Government Shut-Down: OSHA and Worker Safety

As most Americans are well aware, the government shut down on October 1 because Congress failed to reach a budget agreement. If you visit the federal OSHA website, you will see the following notice: “Due to suspension of Federal government services, this website is not being regularly monitored.” As the days go by, the government shut-down is having immediate and widespread impact–including suspension of OSHA, the government agency responsible for regulating, tracking, and enforcing worker safety nationwide.

As a result of the government shutdown, OSHA has furloughed more than 90% of its personnel and suspended its operations. Our Massachusetts workers’ compensation attorneys are dedicated to protecting worker health and in raising awareness of the potential risks employees face in the workplace.


The Occupational Health and Safety Act of 1970 makes employers responsible for providing a safe and healthful workplace for employees. OSHA is the agency charged with ensuring that the conditions for U.S. workers are safe by setting and enforcing standards. Without funding, OSHA lacks the ability to carry out its duties including investigating complaints, providing training and education, or enforcing violations.

Authorities report that OSHA receives 400 to 500 complaints from workers every day. Without OSHA in operation, many of these complaints will go unanswered and dangerous conditions could pose serious hazards for members of the U.S. workforce. According to the contingency plan set forth by Assistant Secretary of Labor for OSHA, David Michaels, OSHA is only authorized to staff enough personnel to respond to the most significant workplace emergencies, including fatalities, catastrophes and imminent threats. The Shutdown Contingency Plan was approved and the overall workforce of 16,304 employees was cut down to 2,954.

While House and Senate lawmakers work to figure out their differences and jumpstart the government, worker safety and health may be at risk. According to recent reports from the director of regulatory policy at the Center for Effective Government, brief government shutdowns in 1995 and 1996 did impact worker health and safety. During that time, only 10% of OSHA employees were working and the Department of Labor estimated that 95% of complaints would not be answered.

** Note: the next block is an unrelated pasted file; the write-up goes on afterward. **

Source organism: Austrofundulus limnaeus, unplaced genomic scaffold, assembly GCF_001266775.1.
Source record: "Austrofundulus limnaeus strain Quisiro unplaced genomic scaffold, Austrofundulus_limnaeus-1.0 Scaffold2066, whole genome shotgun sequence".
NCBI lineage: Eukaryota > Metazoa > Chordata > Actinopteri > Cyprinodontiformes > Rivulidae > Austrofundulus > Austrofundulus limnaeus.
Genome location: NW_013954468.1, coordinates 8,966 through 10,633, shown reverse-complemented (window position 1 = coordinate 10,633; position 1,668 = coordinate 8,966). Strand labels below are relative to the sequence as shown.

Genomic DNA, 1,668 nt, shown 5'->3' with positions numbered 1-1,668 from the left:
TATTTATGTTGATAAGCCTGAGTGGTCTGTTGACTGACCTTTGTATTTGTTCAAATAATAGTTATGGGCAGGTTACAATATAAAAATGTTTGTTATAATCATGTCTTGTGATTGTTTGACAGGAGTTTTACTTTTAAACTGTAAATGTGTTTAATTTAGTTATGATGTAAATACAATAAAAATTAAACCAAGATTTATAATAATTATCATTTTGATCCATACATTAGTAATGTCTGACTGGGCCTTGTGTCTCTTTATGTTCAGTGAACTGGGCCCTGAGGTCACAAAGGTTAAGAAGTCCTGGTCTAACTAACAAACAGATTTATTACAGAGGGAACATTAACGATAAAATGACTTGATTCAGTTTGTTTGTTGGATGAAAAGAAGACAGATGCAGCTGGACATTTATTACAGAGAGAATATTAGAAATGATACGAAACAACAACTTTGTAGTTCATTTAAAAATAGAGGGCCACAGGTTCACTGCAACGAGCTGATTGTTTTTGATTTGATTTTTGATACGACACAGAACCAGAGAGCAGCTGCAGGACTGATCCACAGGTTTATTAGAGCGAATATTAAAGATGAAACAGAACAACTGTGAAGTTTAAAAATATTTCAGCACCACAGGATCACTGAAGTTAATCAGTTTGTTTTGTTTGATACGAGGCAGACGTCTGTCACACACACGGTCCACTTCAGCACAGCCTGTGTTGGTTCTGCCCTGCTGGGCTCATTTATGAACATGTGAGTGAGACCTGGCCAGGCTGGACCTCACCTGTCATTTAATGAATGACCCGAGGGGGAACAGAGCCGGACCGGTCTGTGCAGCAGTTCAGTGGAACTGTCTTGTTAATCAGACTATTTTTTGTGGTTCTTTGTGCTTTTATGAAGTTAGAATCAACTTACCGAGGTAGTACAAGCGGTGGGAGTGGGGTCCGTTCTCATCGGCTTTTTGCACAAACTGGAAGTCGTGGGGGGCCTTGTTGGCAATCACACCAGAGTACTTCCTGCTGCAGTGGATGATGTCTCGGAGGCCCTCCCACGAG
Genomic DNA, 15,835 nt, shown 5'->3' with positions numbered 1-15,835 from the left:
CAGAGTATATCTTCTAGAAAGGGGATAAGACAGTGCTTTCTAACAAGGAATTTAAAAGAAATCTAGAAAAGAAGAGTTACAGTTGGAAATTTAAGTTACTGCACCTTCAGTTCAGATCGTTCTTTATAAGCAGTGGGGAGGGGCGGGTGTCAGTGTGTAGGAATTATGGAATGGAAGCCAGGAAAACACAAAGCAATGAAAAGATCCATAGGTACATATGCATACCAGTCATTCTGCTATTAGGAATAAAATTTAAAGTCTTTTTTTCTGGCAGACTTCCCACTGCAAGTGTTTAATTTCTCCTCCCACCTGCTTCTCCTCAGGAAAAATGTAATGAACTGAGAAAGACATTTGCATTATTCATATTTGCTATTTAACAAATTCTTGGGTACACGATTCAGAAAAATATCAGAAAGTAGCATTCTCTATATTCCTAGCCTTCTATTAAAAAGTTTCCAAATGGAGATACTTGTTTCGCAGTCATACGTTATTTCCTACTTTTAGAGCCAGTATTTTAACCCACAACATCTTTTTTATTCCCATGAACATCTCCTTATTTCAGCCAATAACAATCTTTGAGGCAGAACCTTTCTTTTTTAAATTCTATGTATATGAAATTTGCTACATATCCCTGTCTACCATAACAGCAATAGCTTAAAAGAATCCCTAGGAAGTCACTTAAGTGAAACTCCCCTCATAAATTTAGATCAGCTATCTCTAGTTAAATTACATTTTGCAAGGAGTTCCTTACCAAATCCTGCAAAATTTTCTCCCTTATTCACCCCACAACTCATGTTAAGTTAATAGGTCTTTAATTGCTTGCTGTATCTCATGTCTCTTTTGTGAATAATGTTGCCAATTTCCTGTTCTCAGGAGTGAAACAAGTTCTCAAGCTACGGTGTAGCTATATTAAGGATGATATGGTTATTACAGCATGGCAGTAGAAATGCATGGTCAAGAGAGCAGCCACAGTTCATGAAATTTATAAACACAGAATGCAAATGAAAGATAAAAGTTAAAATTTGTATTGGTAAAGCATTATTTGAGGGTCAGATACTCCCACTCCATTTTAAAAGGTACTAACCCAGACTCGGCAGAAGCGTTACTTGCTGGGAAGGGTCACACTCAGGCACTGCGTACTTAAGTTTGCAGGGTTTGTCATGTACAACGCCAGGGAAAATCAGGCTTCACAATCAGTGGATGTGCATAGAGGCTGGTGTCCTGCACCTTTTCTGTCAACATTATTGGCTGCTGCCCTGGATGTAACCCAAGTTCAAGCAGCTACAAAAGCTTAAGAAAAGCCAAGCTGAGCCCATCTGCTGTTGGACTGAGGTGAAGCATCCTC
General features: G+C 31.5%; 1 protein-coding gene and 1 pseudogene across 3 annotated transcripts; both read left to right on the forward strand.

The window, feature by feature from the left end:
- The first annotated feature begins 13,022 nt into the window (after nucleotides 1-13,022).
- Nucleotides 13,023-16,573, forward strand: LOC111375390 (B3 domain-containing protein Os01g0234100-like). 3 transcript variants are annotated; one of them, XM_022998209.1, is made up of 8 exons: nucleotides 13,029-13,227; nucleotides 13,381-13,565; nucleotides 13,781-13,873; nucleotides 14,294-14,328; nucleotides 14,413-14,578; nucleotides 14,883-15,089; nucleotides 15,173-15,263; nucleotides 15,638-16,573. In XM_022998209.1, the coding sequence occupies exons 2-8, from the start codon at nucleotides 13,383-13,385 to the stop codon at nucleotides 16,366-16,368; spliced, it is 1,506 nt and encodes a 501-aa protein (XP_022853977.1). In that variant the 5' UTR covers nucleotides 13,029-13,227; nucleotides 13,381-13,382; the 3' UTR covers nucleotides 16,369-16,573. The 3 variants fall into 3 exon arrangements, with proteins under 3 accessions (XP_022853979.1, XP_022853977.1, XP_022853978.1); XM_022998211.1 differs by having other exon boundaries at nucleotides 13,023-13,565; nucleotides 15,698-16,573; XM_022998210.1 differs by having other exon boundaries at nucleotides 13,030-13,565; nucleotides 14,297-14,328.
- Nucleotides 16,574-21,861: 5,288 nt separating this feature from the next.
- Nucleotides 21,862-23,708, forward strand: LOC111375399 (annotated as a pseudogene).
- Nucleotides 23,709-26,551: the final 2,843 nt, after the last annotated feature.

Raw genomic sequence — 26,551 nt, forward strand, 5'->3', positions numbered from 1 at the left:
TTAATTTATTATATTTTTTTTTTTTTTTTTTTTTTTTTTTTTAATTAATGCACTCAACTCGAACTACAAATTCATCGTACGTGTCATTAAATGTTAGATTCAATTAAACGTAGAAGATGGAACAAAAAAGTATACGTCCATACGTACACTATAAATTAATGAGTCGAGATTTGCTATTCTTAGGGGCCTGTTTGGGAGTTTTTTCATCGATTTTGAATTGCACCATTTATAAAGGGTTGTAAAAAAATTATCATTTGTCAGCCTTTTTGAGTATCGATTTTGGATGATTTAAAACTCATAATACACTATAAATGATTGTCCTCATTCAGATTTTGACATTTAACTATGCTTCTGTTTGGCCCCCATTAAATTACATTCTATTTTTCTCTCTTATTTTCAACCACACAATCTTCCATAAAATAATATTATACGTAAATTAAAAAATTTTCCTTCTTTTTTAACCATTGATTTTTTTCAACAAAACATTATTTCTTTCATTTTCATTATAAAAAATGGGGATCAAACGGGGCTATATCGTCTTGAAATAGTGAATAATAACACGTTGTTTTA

During the last government shutdown, the Secretary of Labor, Robert Reich sent a briefing to his department managers indicating that most of the activities focused on protecting workplace hazards would have to be shut down. The current contingency plan has kept 6 members of the executive staff, 4 compliance personnel, 2 engineers, 4 members of the IT department, an agency emergency manager, support staff, and only a handful of regional personnel.

The shutdown has also forced furloughs in other departments that could impact worker health and safety, including the Occupational Safety and Health Review Commission (OSHRC). The U.S. Chemical Safety and Hazard and Investigation Board which investigates chemical injuries and incidences has only kept 3 of its 40 employees on. The Department of Labor and OSHA attorneys have been furloughed during the shutdown. This means that no prior cases and claims can advance until the shutdown is over and these government offices and agencies are reinstated.

Despite the warning on the OSHA website, the agency still provides a phone number in the case of emergency: to report a workplace fatality, hospitalizations, or an imminent danger situation call1-800-321-OSHA (6742). Employers and workers should also keep in mind that while the federal government has impacted employees and agencies, OSHA approved state-run programs should stay intact. For state operated plans, normal day to day activities should continue.

If you or a loved one has been injured on the job in Massachusetts, call Jeffrey Glassman Injury Lawyers for a free and confidential consultation to discuss your workers’ compensation claim– (617) 777-7777.

More Blog Entries:
Workers’ Parents Win $1M in Wrongful Death Suit, Massachusetts Worker’s Compensation Lawyers Blog, August 30, 2013
Prescription Drug Use and Your Massachusetts Workers’ Compensation Claim, Massachusetts Worker’s Compensation Lawyers Blog, September 24, 2013

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